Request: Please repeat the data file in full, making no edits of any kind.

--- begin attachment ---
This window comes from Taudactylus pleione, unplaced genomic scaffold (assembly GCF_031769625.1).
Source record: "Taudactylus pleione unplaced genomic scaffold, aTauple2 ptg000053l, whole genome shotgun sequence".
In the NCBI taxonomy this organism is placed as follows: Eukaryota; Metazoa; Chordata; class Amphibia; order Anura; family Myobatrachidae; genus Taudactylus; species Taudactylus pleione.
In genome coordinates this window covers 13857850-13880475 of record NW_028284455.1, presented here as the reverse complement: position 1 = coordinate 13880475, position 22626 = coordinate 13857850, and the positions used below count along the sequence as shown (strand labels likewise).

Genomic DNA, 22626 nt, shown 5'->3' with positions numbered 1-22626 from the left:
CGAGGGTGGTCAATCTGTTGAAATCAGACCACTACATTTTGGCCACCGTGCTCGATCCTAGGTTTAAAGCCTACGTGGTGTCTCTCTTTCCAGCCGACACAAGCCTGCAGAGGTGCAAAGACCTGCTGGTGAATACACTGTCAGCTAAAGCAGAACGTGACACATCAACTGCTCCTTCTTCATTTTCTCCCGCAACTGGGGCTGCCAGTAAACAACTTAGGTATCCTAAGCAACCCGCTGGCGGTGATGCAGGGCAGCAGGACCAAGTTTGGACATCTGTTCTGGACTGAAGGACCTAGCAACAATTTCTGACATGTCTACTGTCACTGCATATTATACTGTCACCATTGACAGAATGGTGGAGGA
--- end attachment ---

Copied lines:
This window comes from Taudactylus pleione, unplaced genomic scaffold (assembly GCF_031769625.1).
Source record: "Taudactylus pleione unplaced genomic scaffold, aTauple2 ptg000053l, whole genome shotgun sequence".
In the NCBI taxonomy this organism is placed as follows: Eukaryota; Metazoa; Chordata; class Amphibia; order Anura; family Myobatrachidae; genus Taudactylus; species Taudactylus pleione.
In genome coordinates this window covers 13857850-13880475 of record NW_028284455.1, presented here as the reverse complement: position 1 = coordinate 13880475, position 22626 = coordinate 13857850, and the positions used below count along the sequence as shown (strand labels likewise).

Genomic DNA, 22626 nt, shown 5'->3' with positions numbered 1-22626 from the left:
CGAGGGTGGTCAATCTGTTGAAATCAGACCACTACATTTTGGCCACCGTGCTCGATCCTAGGTTTAAAGCCTACGTGGTGTCTCTCTTTCCAGCCGACACAAGCCTGCAGAGGTGCAAAGACCTGCTGGTGAATACACTGTCAGCTAAAGCAGAACGTGACACATCAACTGCTCCTTCTTCATTTTCTCCCGCAACTGGGGCTGCCAGTAAACAACTTAGGTATCCTAAGCAACCCGCTGGCGGTGATGCAGGGCAGCAGGACCAAGTTTGGACATCTGTTCTGGACTGAAGGACCTAGCAACAATTTCTGACATGTCTACTGTCACTGCATATTATACTGTCACCATTGACAGAATGGTGGAGGA